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Globe Rupture Follow-up

  • Author: John R Acerra, MD; Chief Editor: Steven C Dronen, MD, FAAEM  more...
Updated: Oct 26, 2015

Further Inpatient Care

Further care of patients with globe rupture is at the discretion of the consulting ophthalmologist.



Transfer may be necessary if the patient presents to an institution without ophthalmology consultation services or without the ability to provide the definitive surgical repair.



Proper protective eyewear is the mainstay of prevention of ocular injury.

Industrial sites are mandated to provide at-risk employees with protective eyewear.

Physicians should encourage their patients to use eye shields when using lawn-care, woodworking, or metalworking equipment.



After globe rupture, delayed postoperative or exogenous endophthalmitis, and infection involving the deep structures of the eye, are always potential complications.

Depending on the organism involved, endophthalmitis may present within hours of the globe rupture, or, as with fungal organisms, the infection may not appear until weeks later.



The prognosis depends largely on the extent of injury and the time from injury until appropriate surgical treatment.

In a study by Lee et al, the charts of 62 patients aged 16 years and younger who had been treated for open globe injuries were reviewed.[13] In addition to location and extent of injury, unfavorable outcomes were also related to the initial presentation of hyphema, vitreous hemorrhage, retinal detachment, cornea wound across the pupil, and endophthalmitis.

In a retrospective review, Esmaeli et al studied 176 cases of ruptured globe to identify clinical and histopathologic factors that may predict ocular survival and final visual acuity after penetrating ocular trauma. Predictors of excellent final visual acuity (20/60 or better) were initial visual acuity of 20/200 or better, wound location anterior to the plane of insertion of the 4 rectus muscles, wound length 10 mm or less, and sharp mechanism of injury. Predictors of poor vision were initial visual acuity of light perception or no light perception, wounds extending posterior to rectus muscle insertion plane, wound length greater than 10 mm, and blunt or missile injury.[5]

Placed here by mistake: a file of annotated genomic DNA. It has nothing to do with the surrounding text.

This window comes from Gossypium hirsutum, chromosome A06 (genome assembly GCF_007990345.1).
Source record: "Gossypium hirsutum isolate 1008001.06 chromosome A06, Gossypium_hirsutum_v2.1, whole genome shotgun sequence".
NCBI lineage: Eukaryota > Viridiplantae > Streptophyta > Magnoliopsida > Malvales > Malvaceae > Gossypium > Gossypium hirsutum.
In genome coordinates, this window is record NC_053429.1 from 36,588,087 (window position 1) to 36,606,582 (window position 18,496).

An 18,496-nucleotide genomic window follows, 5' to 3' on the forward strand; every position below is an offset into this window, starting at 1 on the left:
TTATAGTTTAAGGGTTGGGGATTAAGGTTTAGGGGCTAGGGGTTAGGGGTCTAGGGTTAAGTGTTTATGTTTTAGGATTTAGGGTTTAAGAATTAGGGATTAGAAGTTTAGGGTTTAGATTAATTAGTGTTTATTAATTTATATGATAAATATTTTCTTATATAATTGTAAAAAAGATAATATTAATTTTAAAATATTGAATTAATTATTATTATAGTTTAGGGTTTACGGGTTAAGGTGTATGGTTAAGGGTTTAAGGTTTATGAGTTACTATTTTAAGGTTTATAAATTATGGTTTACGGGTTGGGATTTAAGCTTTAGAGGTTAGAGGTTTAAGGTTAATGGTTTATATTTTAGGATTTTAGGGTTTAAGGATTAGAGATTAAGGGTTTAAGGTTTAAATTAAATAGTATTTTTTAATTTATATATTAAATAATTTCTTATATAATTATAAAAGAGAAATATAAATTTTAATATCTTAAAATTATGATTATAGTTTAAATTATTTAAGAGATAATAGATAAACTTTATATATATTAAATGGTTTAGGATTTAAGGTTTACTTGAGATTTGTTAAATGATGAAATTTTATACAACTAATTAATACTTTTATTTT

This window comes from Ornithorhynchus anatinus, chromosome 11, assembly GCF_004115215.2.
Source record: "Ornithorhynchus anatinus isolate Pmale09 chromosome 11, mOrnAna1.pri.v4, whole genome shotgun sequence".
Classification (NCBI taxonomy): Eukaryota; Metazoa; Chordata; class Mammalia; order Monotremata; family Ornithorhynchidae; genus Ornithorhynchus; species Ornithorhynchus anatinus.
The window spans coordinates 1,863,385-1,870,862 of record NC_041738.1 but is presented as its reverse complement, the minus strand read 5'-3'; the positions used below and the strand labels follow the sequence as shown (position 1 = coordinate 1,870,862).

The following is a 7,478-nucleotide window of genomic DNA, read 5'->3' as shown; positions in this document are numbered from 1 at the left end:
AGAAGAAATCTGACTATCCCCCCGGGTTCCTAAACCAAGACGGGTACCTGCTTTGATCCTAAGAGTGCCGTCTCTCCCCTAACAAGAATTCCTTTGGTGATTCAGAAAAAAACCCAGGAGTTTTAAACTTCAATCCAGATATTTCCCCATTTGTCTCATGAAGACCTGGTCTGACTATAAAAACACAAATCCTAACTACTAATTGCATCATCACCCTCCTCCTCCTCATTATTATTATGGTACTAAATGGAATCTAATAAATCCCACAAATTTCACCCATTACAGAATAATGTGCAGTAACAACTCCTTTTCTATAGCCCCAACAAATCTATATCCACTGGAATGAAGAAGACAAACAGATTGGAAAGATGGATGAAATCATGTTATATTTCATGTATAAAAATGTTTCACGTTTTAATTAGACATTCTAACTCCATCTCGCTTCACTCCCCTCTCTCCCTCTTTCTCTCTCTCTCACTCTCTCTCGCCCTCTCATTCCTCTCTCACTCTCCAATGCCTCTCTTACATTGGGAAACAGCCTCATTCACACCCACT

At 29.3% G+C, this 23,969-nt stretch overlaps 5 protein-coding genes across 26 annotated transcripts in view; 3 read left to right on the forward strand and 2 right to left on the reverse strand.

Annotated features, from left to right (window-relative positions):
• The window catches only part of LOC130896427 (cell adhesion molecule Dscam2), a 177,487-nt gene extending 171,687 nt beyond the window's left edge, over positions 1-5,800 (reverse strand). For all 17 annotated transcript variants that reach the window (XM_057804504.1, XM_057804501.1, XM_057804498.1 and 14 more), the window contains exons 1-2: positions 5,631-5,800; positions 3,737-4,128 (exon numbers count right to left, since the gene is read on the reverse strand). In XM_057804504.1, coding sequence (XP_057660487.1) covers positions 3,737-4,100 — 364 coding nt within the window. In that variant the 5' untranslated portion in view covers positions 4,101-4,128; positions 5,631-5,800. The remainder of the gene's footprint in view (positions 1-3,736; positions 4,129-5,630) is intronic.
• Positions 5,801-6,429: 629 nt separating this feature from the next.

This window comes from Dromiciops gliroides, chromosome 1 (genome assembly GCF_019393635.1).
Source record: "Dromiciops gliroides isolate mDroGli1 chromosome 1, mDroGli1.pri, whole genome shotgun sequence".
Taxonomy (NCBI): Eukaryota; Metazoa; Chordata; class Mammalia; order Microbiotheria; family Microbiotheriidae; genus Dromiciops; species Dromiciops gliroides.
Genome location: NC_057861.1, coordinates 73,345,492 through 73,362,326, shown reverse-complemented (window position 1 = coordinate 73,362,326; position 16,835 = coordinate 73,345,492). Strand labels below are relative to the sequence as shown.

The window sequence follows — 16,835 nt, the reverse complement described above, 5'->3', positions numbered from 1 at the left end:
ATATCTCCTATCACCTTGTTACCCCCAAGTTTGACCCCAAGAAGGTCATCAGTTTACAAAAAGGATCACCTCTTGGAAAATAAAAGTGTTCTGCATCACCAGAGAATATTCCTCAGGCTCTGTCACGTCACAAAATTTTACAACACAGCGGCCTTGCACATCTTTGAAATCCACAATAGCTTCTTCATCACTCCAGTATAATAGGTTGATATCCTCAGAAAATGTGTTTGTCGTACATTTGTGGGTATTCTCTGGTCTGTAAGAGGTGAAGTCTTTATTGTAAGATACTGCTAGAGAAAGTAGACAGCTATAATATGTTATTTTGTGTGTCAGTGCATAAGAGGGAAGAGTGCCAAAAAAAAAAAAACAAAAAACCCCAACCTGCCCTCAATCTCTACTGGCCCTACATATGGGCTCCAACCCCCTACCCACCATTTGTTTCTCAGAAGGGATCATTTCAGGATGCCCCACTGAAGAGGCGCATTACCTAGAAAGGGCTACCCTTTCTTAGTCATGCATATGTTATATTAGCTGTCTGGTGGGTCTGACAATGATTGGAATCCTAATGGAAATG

The prognosis should be guarded until after surgical evaluation.


Patient Education

For patient education resources, see the Eye and Vision Center, as well as Subconjunctival Hemorrhage (Bleeding in Eye).

Contributor Information and Disclosures

John R Acerra, MD Assistant Professor, Department of Emergency Medicine, Hofstra North Shore-LIJ School of Medicine; Director, International Emergency Medicine Fellowship, North Shore-LIJ Health System

John R Acerra, MD is a member of the following medical societies: American College of Emergency Physicians, Society for Academic Emergency Medicine

Disclosure: Nothing to disclose.


Derek J Golden, MD Attending Physician, Department of Emergency Medicine, West Hills Hospital and Medical Center

Derek J Golden, MD is a member of the following medical societies: American College of Emergency Physicians, American Medical Association

Disclosure: Nothing to disclose.

Specialty Editor Board

Francisco Talavera, PharmD, PhD Adjunct Assistant Professor, University of Nebraska Medical Center College of Pharmacy; Editor-in-Chief, Medscape Drug Reference

Disclosure: Received salary from Medscape for employment. for: Medscape.

Douglas Lavenburg, MD Clinical Professor, Department of Emergency Medicine, Christiana Care Health Systems

Douglas Lavenburg, MD is a member of the following medical societies: American Society of Cataract and Refractive Surgery

Disclosure: Nothing to disclose.

Chief Editor

Steven C Dronen, MD, FAAEM Chair, Department of Emergency Medicine, LeConte Medical Center

Steven C Dronen, MD, FAAEM is a member of the following medical societies: American Academy of Emergency Medicine, Society for Academic Emergency Medicine

Disclosure: Nothing to disclose.

Additional Contributors

Edward A Michelson, MD Associate Professor, Program Director, Department of Emergency Medicine, University Hospital Health Systems of Cleveland

Edward A Michelson, MD is a member of the following medical societies: American College of Emergency Physicians, National Association of EMS Physicians, Society for Academic Emergency Medicine

Disclosure: Nothing to disclose.


The authors and editors of Medscape Reference gratefully acknowledge the contributions of previous authors, Joe Robson, MD, Amy J Behrman, MD, and Stephanie Abbuhl, MD, to the development and writing of this article.

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Operating microscope view of a globe rupture secondary to blunt trauma by a fist. Notice the dark arc in the bottom of the photo representing the ciliary body visible through the scleral breach. Subconjunctival hemorrhage of this severity should raise suspicion of occult globe rupture. Photo courtesy of Brian C Mulrooney, MD.
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